It’s true that everyone holds fashion dearly in varying degree and interest.
If you care where your coffee comes from with your eloquent order of ‘free-trade & organic, single origin, sumatra, filtered by your local coffee barista’, why wouldn’t you do the same when you put new cloth on your body? After all, just like your coffee, your heels or skirt are the physical representation of your conscious choice and first layer of you that you choose to present to the cute barista, and the world.
It’s okay to not like certain things and don’t want to wear certain things, but can we agree that it’s cool to know what those are in the first place? I personally dislike vodka and just sadly can’t tolerate aperol spritz, so knowing this, it’s pretty useful whenever I fancy a drink or two, I at least know what to not order. The same applies to clothes, more or less. You’d know what to say when Lucinda and Verity push maxi floral dresses or Gucci loafers down your throat, “No thanks, I’ll have my Calvins (or whatever else you like).”.
Let’s go back to the basic and respect the designers behind your favourite pieces or pieces you want to have in your closet one day.
Arguably the most raved-about brand in fashion today, Gucci hasn’t always been the jungle and floral explosion that is it today. That only started 3 years ago when Alessandro Michele awaken the dormant giant covered in its overused monogram.
Your mum or older sister probably remember a different version of it that led the conversation and vision at the time, it was Gucci’s Tom Ford in the late nineties and early 2000. Back then, sex was a thing that sells extremely well, especially the one that Tom Ford orchestrated with Gucci.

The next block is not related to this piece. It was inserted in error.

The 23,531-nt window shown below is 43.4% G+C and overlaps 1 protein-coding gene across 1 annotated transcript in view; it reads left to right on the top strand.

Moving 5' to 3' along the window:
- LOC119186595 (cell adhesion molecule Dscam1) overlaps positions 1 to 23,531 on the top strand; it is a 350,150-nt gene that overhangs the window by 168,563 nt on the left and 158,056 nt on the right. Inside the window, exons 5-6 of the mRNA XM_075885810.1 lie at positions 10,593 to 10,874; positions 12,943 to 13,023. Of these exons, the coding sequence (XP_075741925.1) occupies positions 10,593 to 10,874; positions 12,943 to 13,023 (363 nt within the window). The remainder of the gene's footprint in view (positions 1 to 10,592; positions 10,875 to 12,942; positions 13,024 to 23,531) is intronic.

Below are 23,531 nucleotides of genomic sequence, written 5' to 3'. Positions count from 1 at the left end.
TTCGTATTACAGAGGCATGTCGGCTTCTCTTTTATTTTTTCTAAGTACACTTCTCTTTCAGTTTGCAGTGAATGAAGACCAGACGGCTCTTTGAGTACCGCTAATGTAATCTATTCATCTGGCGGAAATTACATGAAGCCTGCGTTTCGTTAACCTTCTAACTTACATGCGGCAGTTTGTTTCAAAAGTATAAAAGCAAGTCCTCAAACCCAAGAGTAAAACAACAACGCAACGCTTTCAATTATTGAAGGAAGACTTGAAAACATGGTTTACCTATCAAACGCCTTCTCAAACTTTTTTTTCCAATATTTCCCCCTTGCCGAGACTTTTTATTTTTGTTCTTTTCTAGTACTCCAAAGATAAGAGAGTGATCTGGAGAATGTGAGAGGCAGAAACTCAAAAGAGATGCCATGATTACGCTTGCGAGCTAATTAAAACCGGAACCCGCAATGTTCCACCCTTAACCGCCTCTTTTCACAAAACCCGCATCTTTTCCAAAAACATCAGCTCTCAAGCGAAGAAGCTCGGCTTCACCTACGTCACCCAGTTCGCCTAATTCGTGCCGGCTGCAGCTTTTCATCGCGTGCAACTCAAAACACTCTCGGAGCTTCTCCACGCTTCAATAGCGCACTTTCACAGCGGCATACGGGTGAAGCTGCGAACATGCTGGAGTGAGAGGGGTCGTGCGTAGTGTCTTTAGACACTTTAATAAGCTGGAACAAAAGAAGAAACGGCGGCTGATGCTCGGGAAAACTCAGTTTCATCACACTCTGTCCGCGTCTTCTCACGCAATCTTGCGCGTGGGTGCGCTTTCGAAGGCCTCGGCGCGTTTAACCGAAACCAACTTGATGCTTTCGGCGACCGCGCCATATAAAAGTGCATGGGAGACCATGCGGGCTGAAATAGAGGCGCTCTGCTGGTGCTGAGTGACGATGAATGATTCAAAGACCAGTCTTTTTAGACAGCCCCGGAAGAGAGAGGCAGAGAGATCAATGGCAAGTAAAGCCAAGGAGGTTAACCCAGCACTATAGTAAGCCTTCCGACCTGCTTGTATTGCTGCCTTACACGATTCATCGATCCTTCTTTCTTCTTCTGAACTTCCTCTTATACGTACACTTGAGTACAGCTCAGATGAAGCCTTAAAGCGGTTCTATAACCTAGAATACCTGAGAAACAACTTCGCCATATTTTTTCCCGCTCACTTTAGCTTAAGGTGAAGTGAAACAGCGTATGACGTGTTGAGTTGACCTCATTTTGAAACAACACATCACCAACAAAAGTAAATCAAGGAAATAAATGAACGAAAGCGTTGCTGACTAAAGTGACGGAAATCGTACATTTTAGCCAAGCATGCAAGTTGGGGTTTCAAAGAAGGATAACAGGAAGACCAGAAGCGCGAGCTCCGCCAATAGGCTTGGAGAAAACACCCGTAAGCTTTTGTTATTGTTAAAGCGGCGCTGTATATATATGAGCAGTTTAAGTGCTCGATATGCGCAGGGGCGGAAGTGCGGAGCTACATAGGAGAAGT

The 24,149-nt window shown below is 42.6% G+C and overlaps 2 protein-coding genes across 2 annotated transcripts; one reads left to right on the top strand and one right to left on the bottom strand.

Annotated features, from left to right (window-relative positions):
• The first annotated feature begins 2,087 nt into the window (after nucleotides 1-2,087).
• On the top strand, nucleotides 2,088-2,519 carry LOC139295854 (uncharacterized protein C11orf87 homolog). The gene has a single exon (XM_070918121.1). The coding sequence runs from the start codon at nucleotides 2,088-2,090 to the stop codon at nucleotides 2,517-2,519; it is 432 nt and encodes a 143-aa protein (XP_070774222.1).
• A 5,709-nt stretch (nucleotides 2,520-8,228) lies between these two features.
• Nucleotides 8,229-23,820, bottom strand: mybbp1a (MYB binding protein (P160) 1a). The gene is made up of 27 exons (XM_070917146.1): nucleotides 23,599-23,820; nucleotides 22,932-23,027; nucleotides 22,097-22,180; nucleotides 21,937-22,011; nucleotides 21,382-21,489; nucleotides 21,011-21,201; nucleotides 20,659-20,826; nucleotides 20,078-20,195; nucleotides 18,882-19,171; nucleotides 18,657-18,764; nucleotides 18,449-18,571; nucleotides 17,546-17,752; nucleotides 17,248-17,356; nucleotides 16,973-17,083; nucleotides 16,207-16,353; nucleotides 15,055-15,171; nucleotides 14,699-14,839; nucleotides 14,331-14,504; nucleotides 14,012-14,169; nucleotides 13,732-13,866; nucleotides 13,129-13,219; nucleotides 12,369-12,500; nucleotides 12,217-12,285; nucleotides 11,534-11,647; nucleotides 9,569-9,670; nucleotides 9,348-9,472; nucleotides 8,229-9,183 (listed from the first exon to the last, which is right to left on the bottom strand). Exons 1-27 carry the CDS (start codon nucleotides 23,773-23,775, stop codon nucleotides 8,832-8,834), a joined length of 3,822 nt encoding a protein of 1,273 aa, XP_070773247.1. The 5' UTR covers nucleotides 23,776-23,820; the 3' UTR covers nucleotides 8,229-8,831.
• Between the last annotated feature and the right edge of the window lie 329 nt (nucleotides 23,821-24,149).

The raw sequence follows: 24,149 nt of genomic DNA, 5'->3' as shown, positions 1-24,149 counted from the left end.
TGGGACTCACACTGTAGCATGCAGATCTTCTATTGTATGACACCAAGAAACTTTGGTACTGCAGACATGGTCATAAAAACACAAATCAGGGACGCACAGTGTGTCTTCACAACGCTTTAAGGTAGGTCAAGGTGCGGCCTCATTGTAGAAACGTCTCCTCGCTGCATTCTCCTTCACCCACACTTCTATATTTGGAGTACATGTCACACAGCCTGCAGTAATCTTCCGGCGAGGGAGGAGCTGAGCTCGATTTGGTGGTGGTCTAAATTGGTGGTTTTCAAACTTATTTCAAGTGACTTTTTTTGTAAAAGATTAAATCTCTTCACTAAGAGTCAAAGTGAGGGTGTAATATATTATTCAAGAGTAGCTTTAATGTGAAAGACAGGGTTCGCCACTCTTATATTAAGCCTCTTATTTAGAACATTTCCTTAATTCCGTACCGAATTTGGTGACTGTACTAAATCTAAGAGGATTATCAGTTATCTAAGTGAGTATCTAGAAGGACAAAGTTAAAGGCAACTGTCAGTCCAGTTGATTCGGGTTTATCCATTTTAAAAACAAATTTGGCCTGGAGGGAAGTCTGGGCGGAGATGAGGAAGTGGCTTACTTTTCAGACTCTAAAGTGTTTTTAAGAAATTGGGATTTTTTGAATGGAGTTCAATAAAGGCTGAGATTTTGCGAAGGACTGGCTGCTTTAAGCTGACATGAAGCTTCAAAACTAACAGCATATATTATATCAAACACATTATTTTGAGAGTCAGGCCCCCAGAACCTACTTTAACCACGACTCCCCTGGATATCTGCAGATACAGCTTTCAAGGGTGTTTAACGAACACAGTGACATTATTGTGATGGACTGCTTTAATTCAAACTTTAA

The most celebrated throughout time, since, ever. It’s not without good reasons. Gabrielle Chanel did have a vision of refashioning the body, it was a liberation from the strictly domestic purposes of clothing that didn’t allow women to have much fun or do anything else, and quite literally from the constraints of wasp waist, slim silhouette. She gave us the little black dress and boyish sporty cuts. For over 30 years, Karl Lagerfeld has helmed the Parisian couture house.
One of the oldest houses, started its business in luggage making that thrived during industrialisation and the increase of travelling as a leisurely activity. It was Marc Jacobs that ensured its relevance and modernity in the 21st century, with the balancing act of his own aesthetic of refined-yet-daring grunge and messy-preppy look. Today, the house is reigned by Nicolas Ghesquière and have made subtle transformations such as the smoother and rounder logo and an air of lightness into the design. Ghesquière’s himself is bold in his futuristic, sharp and geometric style, giving the Vuitton girl the armour to match her confidence. So it’s definitely more than the plethora of LV bags that you see around town.